Revisiting the PUC’s tortured logic to approve Line 3 regardless of treaty rights violations

The Minnesota Public Utilities Commission’s (PUC’s) order approving the Enbridge Line 3 tar sands pipeline contradicts itself, and even admits that Line 3 violates treaty law.

I regret not seeing this earlier. I noticed it while rereading Line 3’s Certificate of Need. So from the Better-Late-Than-Never Department, let’s revisit the PUC’s flawed justification for a bad project.

People gather June 7 to stand for treaty rights near where Enbridge plans to bore under the Mississippi headwaters. Photo: Indigenous Environmental Network.

On May 1, 2020, the PUC issued its final Certificate of Need for Enbridge Line 3. It writes:

The Commission expressed serious concern with the Project’s impacts to indigenous populations, acknowledging that the Project would traverse ceded territories where Minnesota’s Ojibwe and Chippewa tribes hold usufructuary hunting, fishing, and gathering rights. …

Lastly, the Commission found that granting the certificate of need was consistent with all applicable laws and policies, including Minnesota’s energy policy.

Line 3 Certificate of Need, page 13

It’s but one example where the PUC tied itself into logical knots trying to approve this pipeline.

Problem 1: The PUC acknowledges that Minnesota’s Anishinaabe people (a.k.a. Ojibwe and Chippewa) hold rights to hunt, fish, and gather on lands they ceded to the United States government, including lands Line 3 crosses.

The PUC also says it has “serious concerns” about “the Project’s impacts” to those rights. This is fuzzy language, and I suspect intentionally fuzzy. The PUC conveniently leaves out the fact that these hunting, fishing and gathering rights are treaty rights, the supreme law of the land according to the U.S. Constitution, Article VI.

In the next paragraph, the PUC says Line 3’s Certificate of Need is “consistent with all applicable laws.”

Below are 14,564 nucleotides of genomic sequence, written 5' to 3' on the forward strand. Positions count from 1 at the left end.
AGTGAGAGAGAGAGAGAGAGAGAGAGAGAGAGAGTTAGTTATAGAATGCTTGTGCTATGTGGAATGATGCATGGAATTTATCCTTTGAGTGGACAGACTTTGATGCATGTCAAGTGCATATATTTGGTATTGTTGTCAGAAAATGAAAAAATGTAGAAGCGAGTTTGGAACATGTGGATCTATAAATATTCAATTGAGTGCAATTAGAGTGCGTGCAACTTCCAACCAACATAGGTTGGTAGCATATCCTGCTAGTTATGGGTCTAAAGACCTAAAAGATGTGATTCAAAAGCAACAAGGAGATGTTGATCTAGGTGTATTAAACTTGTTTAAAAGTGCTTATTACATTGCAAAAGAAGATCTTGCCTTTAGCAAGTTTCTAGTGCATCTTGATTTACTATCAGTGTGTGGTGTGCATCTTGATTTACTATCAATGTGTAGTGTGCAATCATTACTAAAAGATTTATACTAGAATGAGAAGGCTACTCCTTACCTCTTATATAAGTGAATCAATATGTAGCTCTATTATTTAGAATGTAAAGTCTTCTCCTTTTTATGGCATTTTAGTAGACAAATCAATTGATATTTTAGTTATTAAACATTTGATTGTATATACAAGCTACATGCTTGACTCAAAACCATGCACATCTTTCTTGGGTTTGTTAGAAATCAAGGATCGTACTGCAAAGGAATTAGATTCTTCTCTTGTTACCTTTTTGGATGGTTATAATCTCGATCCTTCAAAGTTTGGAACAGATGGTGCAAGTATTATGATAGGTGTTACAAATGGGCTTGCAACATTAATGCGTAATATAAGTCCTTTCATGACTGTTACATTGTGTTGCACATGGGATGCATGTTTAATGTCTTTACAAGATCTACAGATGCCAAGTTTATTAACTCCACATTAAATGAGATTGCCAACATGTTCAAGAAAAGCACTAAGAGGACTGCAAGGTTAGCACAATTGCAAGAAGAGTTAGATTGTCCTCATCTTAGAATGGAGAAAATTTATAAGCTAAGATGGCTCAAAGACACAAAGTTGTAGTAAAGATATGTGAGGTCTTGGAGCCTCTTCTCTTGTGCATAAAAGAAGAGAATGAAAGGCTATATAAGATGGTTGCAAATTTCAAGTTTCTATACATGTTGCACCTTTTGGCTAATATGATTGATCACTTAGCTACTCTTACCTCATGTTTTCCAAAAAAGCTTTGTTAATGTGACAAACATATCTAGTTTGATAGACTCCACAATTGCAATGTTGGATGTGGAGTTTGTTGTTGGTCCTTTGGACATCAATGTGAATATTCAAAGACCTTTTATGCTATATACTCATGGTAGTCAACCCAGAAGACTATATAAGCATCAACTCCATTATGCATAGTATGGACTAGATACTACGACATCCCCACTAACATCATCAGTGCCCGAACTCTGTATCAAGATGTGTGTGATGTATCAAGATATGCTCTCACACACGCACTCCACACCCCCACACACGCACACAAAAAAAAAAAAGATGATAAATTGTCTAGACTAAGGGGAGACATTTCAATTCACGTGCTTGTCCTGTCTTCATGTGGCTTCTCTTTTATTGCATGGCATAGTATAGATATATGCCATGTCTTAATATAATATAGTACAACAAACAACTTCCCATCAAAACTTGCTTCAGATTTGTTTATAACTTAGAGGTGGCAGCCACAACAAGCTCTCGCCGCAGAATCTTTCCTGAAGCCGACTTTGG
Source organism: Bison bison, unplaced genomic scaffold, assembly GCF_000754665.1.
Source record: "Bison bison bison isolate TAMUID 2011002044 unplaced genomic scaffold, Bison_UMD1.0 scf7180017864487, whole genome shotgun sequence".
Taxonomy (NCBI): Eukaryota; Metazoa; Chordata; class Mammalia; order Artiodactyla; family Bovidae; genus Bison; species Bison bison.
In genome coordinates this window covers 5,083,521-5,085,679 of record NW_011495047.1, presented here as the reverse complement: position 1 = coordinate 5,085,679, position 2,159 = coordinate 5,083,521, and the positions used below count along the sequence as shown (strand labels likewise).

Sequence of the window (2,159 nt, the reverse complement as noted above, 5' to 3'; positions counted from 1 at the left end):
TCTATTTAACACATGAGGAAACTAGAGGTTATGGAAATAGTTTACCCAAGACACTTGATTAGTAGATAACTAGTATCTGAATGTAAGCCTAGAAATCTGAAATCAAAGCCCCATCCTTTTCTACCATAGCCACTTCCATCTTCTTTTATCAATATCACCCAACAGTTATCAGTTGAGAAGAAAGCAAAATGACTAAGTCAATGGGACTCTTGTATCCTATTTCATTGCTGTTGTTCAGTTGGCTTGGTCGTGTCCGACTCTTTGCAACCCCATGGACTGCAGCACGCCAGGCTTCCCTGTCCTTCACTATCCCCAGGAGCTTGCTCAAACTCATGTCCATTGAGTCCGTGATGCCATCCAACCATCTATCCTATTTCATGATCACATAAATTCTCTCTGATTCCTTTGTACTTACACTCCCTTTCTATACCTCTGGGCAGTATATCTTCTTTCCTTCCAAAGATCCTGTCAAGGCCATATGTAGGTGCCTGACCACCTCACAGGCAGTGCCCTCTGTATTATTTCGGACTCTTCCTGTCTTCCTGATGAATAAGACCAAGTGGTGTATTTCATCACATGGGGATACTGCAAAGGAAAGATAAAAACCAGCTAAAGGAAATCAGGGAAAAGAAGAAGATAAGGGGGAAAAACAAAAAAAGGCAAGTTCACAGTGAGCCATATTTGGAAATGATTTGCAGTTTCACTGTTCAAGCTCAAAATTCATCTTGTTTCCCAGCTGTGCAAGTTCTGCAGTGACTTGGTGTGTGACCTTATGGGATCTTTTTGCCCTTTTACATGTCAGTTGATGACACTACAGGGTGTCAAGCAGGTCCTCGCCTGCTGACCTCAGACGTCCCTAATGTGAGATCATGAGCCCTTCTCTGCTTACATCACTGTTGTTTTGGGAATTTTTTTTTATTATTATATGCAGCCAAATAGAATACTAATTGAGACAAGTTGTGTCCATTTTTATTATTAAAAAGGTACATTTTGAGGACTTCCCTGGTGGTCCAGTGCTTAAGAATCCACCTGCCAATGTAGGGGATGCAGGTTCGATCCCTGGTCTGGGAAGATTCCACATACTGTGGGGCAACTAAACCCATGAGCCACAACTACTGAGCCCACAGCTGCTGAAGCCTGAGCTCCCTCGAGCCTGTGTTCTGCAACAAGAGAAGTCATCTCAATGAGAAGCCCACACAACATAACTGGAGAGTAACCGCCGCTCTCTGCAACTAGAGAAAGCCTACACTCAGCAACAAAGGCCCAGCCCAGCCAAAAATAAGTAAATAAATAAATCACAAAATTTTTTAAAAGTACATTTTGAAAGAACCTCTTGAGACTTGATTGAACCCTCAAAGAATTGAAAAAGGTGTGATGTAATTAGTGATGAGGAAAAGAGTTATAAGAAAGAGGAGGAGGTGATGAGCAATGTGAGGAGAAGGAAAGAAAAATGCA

The PUC can’t have it both ways. It can’t say on one hand that Line 3 harms Anishinaabe treaty rights and one paragraph later say the Certificate of Need is “consistent with all applicable the laws.” It isn’t.

Anishinaabe bands, their members, and allies have raised treaty rights issues for years. PUC Commissioners have tried to remain willfully ignorant of the state’s treaty obligations, as if the PUC isn’t bound by federal law. But they know Line 3 is breaking the law. They admit as much in their order.

PUC staff and commissioners are smart people. Such an obvious contradiction couldn’t have eluded them. It shows how desperate they were to fudge language to approve the project.

Problem 2: The PUC used a straw man argument to approve Line 3, arguing that denying Line 3’s new route would harm the Leech Lake Band of Ojibwe.

Enbridge Mainline Corridor (orange) and proposed new Line route to avoid Leech Lake (green).

This is the classic divide-and-conquer strategy.

As the PUC wrote in its order:

… the Commission concluded that denying the certificate of need would have disproportionate and serious effects on the Leech Lake reservation—as the Leech Lake Tribal Government clearly asserted to the Commission on multiple occasions through the process—because it would require continued disruptive maintenance of Existing Line 3 and increase the risk of an accidental oil spill on those lands.

Leech Lake strongly opposed rebuilding Line 3 in its current trench, which passes through its reservation. It opposed the continued operation of the old and failing Line 3 in its existing corridor.

Red Lake and White Earth opposed Enbridge’s proposed new route, and any variation that would violate their hunting, fishing, and gathering rights.

The PUC tried to position itself as a victim; it was stuck with only two options, either of which would harm Indigenous rights. It effectively said: “Sorry about your treaty rights White Earth and Red Lake, but we really need to help Leech Lake here.”

The PUC would have us believe that it had no other choice but to approve Line 3 as Enbridge proposed.

It did have a third choice, which it ignored.

The Minnesota Department of Commerce had concluded that Enbridge failed to prove a new and larger Line 3 pipeline was needed.

The PUC could have denied permits for the new Line 3 and worked with the federal government to shut down the existing and dangerous Line 3. This would be the logical path; only the federal government has the power to shut Line 3 down.

Line 3 opponents raised this issue many times. The PUC never considered it.

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